Current Marijuana Usage By MS Status and Disability in the Narcoms Registry

Friday, May 29, 2015: 2:20 PM
White River F
Stacey S Cofield, PhD , Biostatistics, University of Alabama at Birmingham, Birmingham, AL
Amber R Salter, MPH , Biostatistics, University of Alabama at Birmingham, Birmingham, AL
Tuula Tyry, PhD , Barrow Neurological Institute, St. Joseph's Hospital and Medical Center, Phoenix, AZ
Sandre McNeal, MS , Biostatistics, University of Alabama at Birmingham, Birmingham, AL
Gary Cutter, PhD , Biostatistics, University of Alabama at Birmingham, Birmingham, AL
Ruth Ann Marrie, MD, PhD, FRCPC , University of Manitoba, Winnipeg, MB, Canada
Robert J. Fox, MD, FAAN , Mellen Center for Multiple Sclerosis Treatment and Research, Cleveland Clinic, Cleveland, OH

Background: Recent research suggests that cannabinoids can help alleviate some symptoms of multiple sclerosis (MS). Individual state and US laws are changing regarding marijuana and medical marijuana.

Objectives: To assess current marijuana usage by current MS type and disability level as measured by the Patient Determined Disease Steps (PDDS).

Methods: In August 2014, all active participants (12,260) in the North American Research Committee on Multiple Sclerosis (NARCOMS) were invited to complete an online, anonymous questionnaire with socio-demographic and clinical characteristics including current PDDS and type of MS: relapsing remitting MS, active with a relapse in prior 2 years (RRMS-A), relapsing but stable (RRMS-S), progressive but used to have relapses (SPMS), and progressive from onset with no prior relapses (PPMS). Marijuana referred to smoking, ingesting, or any controlled substance derived from marijuana or synthetic marijuana. Results are summarized as mean(SD), median(IQR) or %, as applicable.

Results: Of 5665 respondents 78.3% were women, current mean(SD) age 55.5(10.2) years with median(IQR) age at diagnosis 37(29,45) years. MS was relapsing from onset in 90.2% of respondents: 26.5% RRMS-A, 42.8% RRMS-S, 20.9% SPMS, and 9.8% PPMS. Participants with PPMS onset were older at diagnosis [44(35,51) vs SPMS 35(28,42), RRMS-S 37(29,44), RRMS-A 36(29,43); all p<0.0001] and time of survey [62(57,67) vs SPMS 59(54,64), RRMS-S 55(48,62), RRMS-A 54(45,60); all p<0.0001] and more likely to be male (35.8% vs SPMS 28.4, p=0.0021; RRMS-S 17.5, RRMS-A 18.2, both p<0.0001). PPMS had worse current disability [PDDS 5(4,7) compared to RRMS-A 3(2,4) and RRMS-S 2(0,4), both p<0.0001].  906 (16.0%) participants reported current marijuana usage. When adjusted for current age and gender, those with RRMS-S were least likely to currently be using marijuana compared to all other types: PPMS vs RRMS-S (OR 1.4, p=0.0232), SPMS (OR 1.7, p<0.0001), RRMS-A (1.5, p<0.0001) and those with PDDS 0 (Normal) were less likely to currently use marijuana compared to all levels except PDDS 8 (Bedridden, all p<0.005), while PPDS 1 (Mild Disability) were less likely to currently use compared to PDDS 2(Moderate)-5(Late Cane) (all p<0.05). There was no difference in the median days/month for those reporting use by type of MS: 20(IQR 5, 20; p=0.22).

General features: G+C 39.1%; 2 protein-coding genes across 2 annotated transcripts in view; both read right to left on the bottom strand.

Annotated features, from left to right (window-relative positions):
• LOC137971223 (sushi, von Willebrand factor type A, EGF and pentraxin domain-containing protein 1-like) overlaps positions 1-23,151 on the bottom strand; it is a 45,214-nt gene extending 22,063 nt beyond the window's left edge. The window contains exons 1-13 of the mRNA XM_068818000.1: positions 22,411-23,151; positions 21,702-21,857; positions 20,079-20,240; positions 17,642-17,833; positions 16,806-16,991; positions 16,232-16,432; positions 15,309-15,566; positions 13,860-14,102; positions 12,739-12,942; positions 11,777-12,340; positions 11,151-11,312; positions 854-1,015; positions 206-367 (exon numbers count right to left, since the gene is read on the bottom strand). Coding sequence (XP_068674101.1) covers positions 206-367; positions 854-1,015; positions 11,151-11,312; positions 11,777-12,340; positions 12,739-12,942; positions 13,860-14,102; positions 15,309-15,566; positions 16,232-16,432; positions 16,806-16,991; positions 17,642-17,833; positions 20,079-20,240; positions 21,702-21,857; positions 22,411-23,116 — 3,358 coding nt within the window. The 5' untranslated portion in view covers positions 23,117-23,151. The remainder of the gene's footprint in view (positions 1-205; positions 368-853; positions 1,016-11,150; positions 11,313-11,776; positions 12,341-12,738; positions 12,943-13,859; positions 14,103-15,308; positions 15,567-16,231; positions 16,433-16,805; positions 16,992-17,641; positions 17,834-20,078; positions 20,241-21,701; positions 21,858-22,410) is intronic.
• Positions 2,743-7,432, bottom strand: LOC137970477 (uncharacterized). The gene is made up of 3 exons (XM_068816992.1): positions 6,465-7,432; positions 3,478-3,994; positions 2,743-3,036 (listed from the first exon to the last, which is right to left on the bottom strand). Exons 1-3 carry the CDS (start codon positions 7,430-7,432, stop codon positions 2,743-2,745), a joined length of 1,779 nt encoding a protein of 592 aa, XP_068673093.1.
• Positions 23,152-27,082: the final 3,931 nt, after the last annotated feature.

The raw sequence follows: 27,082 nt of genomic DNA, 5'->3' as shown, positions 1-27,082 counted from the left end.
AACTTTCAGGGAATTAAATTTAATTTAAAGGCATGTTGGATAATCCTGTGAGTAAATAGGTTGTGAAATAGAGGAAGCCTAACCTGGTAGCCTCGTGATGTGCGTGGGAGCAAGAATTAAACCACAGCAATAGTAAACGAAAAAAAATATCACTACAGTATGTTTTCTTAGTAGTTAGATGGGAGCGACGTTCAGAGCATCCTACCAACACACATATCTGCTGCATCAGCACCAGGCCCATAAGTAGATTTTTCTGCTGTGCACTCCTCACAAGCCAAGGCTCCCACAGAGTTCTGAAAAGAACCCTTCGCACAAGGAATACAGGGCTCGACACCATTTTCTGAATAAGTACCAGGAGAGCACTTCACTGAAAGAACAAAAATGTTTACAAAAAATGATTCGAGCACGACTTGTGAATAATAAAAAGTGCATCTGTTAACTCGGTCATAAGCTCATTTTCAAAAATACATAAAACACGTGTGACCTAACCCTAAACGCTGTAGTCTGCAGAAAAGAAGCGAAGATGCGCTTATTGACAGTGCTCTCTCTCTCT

Conclusions: Those with higher current disability and those reporting active relapsing or progressive disease were more likely to report current marijuana usuage.